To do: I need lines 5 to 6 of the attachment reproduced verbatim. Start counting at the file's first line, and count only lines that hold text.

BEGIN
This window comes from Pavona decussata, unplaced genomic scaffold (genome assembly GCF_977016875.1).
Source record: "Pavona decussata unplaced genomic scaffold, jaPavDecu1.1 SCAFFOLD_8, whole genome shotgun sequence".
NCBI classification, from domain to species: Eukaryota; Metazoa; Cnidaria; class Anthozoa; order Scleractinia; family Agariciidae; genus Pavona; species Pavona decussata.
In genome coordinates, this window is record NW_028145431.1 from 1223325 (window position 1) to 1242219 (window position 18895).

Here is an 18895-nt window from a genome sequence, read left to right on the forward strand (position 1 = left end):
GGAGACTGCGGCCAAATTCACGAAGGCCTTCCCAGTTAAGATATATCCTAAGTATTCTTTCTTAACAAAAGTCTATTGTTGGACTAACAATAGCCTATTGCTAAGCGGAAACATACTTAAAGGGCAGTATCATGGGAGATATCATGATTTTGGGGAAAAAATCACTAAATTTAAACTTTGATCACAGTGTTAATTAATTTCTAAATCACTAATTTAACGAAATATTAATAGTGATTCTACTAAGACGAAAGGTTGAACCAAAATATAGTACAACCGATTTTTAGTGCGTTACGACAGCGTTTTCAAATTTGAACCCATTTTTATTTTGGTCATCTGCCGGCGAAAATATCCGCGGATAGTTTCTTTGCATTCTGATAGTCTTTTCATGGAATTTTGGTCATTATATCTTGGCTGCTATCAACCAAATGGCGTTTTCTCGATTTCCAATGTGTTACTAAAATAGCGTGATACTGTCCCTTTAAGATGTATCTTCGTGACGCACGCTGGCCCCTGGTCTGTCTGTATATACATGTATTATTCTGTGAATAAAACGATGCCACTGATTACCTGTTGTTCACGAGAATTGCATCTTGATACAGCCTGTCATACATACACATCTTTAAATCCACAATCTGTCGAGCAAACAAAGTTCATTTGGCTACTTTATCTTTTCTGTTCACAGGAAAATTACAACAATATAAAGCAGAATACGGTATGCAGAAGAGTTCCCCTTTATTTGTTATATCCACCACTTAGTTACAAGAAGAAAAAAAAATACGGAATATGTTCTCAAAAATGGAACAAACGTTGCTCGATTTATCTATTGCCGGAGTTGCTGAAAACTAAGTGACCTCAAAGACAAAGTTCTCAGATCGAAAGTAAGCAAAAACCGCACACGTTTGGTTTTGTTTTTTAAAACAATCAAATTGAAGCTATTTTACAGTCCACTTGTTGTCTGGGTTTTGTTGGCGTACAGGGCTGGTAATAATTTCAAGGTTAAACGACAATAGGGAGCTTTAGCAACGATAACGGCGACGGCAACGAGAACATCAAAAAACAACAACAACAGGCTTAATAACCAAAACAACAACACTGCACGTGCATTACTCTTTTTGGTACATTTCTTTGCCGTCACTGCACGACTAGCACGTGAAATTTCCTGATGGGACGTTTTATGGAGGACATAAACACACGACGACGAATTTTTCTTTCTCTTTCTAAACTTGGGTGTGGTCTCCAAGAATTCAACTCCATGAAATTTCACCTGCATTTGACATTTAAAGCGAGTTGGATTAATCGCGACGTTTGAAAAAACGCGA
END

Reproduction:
Here is an 18895-nt window from a genome sequence, read left to right on the forward strand (position 1 = left end):
GGAGACTGCGGCCAAATTCACGAAGGCCTTCCCAGTTAAGATATATCCTAAGTATTCTTTCTTAACAAAAGTCTATTGTTGGACTAACAATAGCCTATTGCTAAGCGGAAACATACTTAAAGGGCAGTATCATGGGAGATATCATGATTTTGGGGAAAAAATCACTAAATTTAAACTTTGATCACAGTGTTAATTAATTTCTAAATCACTAATTTAACGAAATATTAATAGTGATTCTACTAAGACGAAAGGTTGAACCAAAATATAGTACAACCGATTTTTAGTGCGTTACGACAGCGTTTTCAAATTTGAACCCATTTTTATTTTGGTCATCTGCCGGCGAAAATATCCGCGGATAGTTTCTTTGCATTCTGATAGTCTTTTCATGGAATTTTGGTCATTATATCTTGGCTGCTATCAACCAAATGGCGTTTTCTCGATTTCCAATGTGTTACTAAAATAGCGTGATACTGTCCCTTTAAGATGTATCTTCGTGACGCACGCTGGCCCCTGGTCTGTCTGTATATACATGTATTATTCTGTGAATAAAACGATGCCACTGATTACCTGTTGTTCACGAGAATTGCATCTTGATACAGCCTGTCATACATACACATCTTTAAATCCACAATCTGTCGAGCAAACAAAGTTCATTTGGCTACTTTATCTTTTCTGTTCACAGGAAAATTACAACAATATAAAGCAGAATACGGTATGCAGAAGAGTTCCCCTTTATTTGTTATATCCACCACTTAGTTACAAGAAGAAAAAAAAATACGGAATATGTTCTCAAAAATGGAACAAACGTTGCTCGATTTATCTATTGCCGGAGTTGCTGAAAACTAAGTGACCTCAAAGACAAAGTTCTCAGATCGAAAGTAAGCAAAAACCGCACACGTTTGGTTTTGTTTTTTAAAACAATCAAATTGAAGCTATTTTACAGTCCACTTGTTGTCTGGGTTTTGTTGGCGTACAGGGCTGGTAATAATTTCAAGGTTAAACGACAATAGGGAGCTTTAGCAACGATAACGGCGACGGCAACGAGAACATCAAAAAACAACAACAACAGGCTTAATAACCAAAACAACAACACTGCACGTGCATTACTCTTTTTGGTACATTTCTTTGCCGTCACTGCACGACTAGCACGTGAAATTTCCTGATGGGACGTTTTATGGAGGACATAAACACACGACGACGAATTTTTCTTTCTCTTTCTAAACTTGGGTGTGGTCTCCAAGAATTCAACTCCATGAAATTTCACCTGCATTTGACATTTAAAGCGAGTTGGATTAATCGCGACGTTTGAAAAAACGCGA